When French playwright Florian Zeller began adapting his critically acclaimed stage play, Le Père (The Father), for the screen, his vision was crystal clear that it was Anthony Hopkins who should play the titular role.
André, or ‘The Father’, is a charming elderly man determined to remain living in his own apartment, even as his sense of reality slips away and his despairing daughter struggles to care for him. It’s an emotional rollercoaster of a narrative that immerses the audience in what it’s like to live with dementia, rather than observe the sinister condition and its effects from the outside. Set within the one confined location that’s constantly evolving, with characters played by different actors at different times, it’s a fascinatingly bewildering piece of art – and that’s the point.
The story is a deeply personal one. Raised by his grandmother, who began to suffer from dementia when he was 15, Zeller said he was “surprised and profoundly moved” to find people could relate so strongly to his Molière award-winning work.
“I realised there was something cathartic about it,” Zeller said. “Everyone has a grandmother, or everyone has a father, and everyone will have to deal with this dilemma, which is what do you do with people when they are losing their bearings?”
Zeller hoped the universality of his experience would help with translating The Father from French to English and assist him in securing his leading man.
“When I started dreaming about the film – because everything starts with a dream – the one and only face that came to my mind was Anthony Hopkins,” Zeller shared.
So adamant the part was for Hopkins, Zeller changed the name of the character from André to Anthony so the Oscar-winner could “just be in front of the camera, no acting required.”
If it seems like a lofty aspiration for a first-time film director, the implausibility wasn’t lost on Zeller. But he wasn’t about to let self-doubt or a gentle ribbing deter him from getting Hopkins on board.
“When I shared the idea with friends, they were kindly laughing at me,” he said. “I was aware it was not an easy dream to fulfil, because I’m not crazy! But I thought, until someone comes and proves to you that it is not possible, it means that potentially it is.
“Most of the time, we are the ones who close the door of what is possible, and this time I wanted to not close that door. I wanted to follow my desire, my intuition and my conviction. So I wrote it and sent it to Anthony’s agent – and I waited.”
Reaching for the stars — or one in particular — paid off and it wasn’t long before Zeller was hopping a flight to Los Angeles to meet with the iconic Hopkins.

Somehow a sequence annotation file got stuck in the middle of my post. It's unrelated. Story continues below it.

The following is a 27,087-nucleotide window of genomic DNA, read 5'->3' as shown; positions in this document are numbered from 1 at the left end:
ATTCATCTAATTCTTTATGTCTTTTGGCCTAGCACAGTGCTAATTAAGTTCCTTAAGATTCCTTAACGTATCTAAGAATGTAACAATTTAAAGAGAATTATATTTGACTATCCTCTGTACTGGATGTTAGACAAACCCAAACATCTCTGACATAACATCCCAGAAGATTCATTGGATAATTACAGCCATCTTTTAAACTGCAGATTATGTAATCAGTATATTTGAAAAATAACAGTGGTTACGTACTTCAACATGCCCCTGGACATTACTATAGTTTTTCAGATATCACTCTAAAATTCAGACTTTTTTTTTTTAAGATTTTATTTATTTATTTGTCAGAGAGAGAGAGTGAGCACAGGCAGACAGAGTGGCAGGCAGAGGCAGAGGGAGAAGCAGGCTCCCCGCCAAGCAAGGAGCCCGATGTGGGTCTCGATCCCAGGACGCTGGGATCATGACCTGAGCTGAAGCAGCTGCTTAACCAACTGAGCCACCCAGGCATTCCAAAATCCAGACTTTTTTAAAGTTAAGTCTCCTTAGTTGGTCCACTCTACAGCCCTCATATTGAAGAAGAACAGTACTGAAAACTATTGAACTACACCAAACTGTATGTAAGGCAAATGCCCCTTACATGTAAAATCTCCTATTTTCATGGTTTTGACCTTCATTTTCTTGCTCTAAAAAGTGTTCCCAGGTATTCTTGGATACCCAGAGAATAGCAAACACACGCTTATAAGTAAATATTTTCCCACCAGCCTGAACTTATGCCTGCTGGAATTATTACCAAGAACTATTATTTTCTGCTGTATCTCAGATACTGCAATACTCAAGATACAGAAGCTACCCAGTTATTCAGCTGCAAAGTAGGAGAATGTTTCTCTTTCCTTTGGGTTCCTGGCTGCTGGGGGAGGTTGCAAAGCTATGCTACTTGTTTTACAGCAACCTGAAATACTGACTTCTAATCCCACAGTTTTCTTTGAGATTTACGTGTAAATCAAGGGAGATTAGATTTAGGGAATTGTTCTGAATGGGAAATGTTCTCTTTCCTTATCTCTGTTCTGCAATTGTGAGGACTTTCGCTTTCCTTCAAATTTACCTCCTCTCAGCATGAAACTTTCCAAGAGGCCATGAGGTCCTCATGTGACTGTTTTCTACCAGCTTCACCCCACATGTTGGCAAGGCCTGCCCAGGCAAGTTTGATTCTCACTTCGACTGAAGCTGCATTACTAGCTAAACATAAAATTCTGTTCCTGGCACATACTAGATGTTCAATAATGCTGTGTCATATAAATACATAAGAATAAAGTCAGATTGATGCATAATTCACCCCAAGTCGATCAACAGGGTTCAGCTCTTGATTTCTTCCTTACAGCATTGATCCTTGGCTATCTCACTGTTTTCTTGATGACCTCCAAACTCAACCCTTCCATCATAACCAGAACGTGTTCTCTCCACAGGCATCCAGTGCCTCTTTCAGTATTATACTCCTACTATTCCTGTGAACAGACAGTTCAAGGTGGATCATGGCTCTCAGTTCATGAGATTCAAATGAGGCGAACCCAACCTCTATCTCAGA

“It was the most expensive breakfast ever… because of the plane,” Zeller laughed. “But I have to say, after two minutes I knew he would be easy to work with. Because not only is he very intelligent – I knew that – he’s also humble, meaning that as an actor he’s not here to serve himself. He is here to serve the story and the vision of the director. At the end of that meeting, he took me in his arms and he said, ‘OK, let’s do it, let’s make that film.’”
Zeller says the whole experience was “intense and joyful”.
“I didn’t come to [Anthony] to ask him to do what he’s known for,” he said. “It was to explore new emotional territory, and to go to that very fragile and vulnerable place. And it was a challenge… to be overwhelmed by his own emotions, his own fears and his own feeling of mortality. It was a demanding process.”
But it’s one the Oscar-winner embraced, turning in a performance being hailed as a masterclass in acting. “I’m grateful to Anthony because he did such amazing and beautiful and powerful work. It was really brave,” Zeller said.
Working with the incomparable Hopkins has become career-defining for the Frenchman, too, with The Father nominated for six Academy Awards this year, including Best Adapted Screenplay, Best Performance by an Actor in a Leading Role for Hopkins and Best Performance by an Actress in a Supporting Role for Olivia Colman as Anthony’s daughter Anne.
But as much as Hopkins signing on for The Father fulfilled Zeller’s wish, a chance discovery during production offered an opportunity to return the favour. Zeller recounts a shared appreciation of the music used throughout The Father’s soundtrack.
“We discovered we were both in love with the same aria taken from the Georges Bizet opera The Pearl Fishers,” he recalled. “Anthony told me that 50 years ago he discovered that music when he was touring a play in the UK, and he ran back to his hotel and went to the piano, just to find the melody before it disappeared in his mind. Everyone became crazy in the hotel because he did it for three days, because he’s very obsessive. And he said, ‘I would love to make a film one day with that music in it.’”
Zeller smiled, “This music comes three times in the film, so I fulfilled his dream three times because he fulfilled mine – which was to make that film, with him.”
Leigh Livingstone is a freelance entertainment journalist and film critic who co-hosts Popcorn Podcast with Leigh and Tim on all major podcast platforms.